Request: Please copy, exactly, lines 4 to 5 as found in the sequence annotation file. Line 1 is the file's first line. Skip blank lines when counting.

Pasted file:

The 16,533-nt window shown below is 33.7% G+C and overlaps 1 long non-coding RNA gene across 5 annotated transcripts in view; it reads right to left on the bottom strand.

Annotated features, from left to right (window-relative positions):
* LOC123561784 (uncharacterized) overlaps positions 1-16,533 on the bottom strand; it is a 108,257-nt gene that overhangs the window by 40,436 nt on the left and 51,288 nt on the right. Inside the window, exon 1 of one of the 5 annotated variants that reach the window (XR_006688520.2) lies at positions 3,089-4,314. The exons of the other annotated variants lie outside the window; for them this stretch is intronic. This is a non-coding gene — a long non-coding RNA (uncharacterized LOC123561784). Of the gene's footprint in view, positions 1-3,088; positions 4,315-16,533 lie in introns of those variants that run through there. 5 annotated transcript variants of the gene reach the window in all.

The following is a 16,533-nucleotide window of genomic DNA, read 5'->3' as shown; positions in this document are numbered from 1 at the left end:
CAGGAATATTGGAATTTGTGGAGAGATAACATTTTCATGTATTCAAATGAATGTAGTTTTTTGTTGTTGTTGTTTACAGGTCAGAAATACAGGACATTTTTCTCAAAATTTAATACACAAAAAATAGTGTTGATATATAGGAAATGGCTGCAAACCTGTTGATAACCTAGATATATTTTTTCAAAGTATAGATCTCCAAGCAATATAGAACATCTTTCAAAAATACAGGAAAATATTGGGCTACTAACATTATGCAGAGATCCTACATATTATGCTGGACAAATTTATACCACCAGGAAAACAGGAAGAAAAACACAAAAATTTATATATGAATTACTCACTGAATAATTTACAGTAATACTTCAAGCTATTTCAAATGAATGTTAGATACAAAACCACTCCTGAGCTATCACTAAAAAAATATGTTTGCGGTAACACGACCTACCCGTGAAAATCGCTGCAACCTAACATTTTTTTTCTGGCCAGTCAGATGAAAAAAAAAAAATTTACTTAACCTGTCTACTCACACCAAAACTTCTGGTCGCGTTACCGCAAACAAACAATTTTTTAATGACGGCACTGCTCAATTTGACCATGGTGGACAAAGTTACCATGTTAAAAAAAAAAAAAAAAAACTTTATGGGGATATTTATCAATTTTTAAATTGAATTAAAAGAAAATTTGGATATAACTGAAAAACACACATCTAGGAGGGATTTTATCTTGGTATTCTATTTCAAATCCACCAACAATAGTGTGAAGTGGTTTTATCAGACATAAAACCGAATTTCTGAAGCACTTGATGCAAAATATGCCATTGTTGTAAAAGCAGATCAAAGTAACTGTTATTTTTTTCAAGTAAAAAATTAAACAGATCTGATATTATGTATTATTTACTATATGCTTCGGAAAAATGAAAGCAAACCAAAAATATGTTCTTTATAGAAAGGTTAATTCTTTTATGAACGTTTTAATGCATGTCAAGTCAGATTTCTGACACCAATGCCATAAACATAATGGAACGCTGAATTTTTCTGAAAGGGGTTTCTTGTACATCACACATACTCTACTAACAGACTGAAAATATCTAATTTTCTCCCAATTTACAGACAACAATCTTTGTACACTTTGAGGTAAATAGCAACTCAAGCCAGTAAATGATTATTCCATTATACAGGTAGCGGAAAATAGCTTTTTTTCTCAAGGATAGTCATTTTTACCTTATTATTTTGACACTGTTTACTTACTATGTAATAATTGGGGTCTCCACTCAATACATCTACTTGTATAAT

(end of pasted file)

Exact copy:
The following is a 16,533-nucleotide window of genomic DNA, read 5'->3' as shown; positions in this document are numbered from 1 at the left end:
CAGGAATATTGGAATTTGTGGAGAGATAACATTTTCATGTATTCAAATGAATGTAGTTTTTTGTTGTTGTTGTTTACAGGTCAGAAATACAGGACATTTTTCTCAAAATTTAATACACAAAAAATAGTGTTGATATATAGGAAATGGCTGCAAACCTGTTGATAACCTAGATATATTTTTTCAAAGTATAGATCTCCAAGCAATATAGAACATCTTTCAAAAATACAGGAAAATATTGGGCTACTAACATTATGCAGAGATCCTACATATTATGCTGGACAAATTTATACCACCAGGAAAACAGGAAGAAAAACACAAAAATTTATATATGAATTACTCACTGAATAATTTACAGTAATACTTCAAGCTATTTCAAATGAATGTTAGATACAAAACCACTCCTGAGCTATCACTAAAAAAATATGTTTGCGGTAACACGACCTACCCGTGAAAATCGCTGCAACCTAACATTTTTTTTCTGGCCAGTCAGATGAAAAAAAAAAAATTTACTTAACCTGTCTACTCACACCAAAACTTCTGGTCGCGTTACCGCAAACAAACAATTTTTTAATGACGGCACTGCTCAATTTGACCATGGTGGACAAAGTTACCATGTTAAAAAAAAAAAAAAAAAACTTTATGGGGATATTTATCAATTTTTAAATTGAATTAAAAGAAAATTTGGATATAACTGAAAAACACACATCTAGGAGGGATTTTATCTTGGTATTCTATTTCAAATCCACCAACAATAGTGTGAAGTGGTTTTATCAGACATAAAACCGAATTTCTGAAGCACTTGATGCAAAATATGCCATTGTTGTAAAAGCAGATCAAAGTAACTGTTATTTTTTTCAAGTAAAAAATTAAACAGATCTGATATTATGTATTATTTACTATATGCTTCGGAAAAATGAAAGCAAACCAAAAATATGTTCTTTATAGAAAGGTTAATTCTTTTATGAACGTTTTAATGCATGTCAAGTCAGATTTCTGACACCAATGCCATAAACATAATGGAACGCTGAATTTTTCTGAAAGGGGTTTCTTGTACATCACACATACTCTACTAACAGACTGAAAATATCTAATTTTCTCCCAATTTACAGACAACAATCTTTGTACACTTTGAGGTAAATAGCAACTCAAGCCAGTAAATGATTATTCCATTATACAGGTAGCGGAAAATAGCTTTTTTTCTCAAGGATAGTCATTTTTACCTTATTATTTTGACACTGTTTACTTACTATGTAATAATTGGGGTCTCCACTCAATACATCTACTTGTATAAT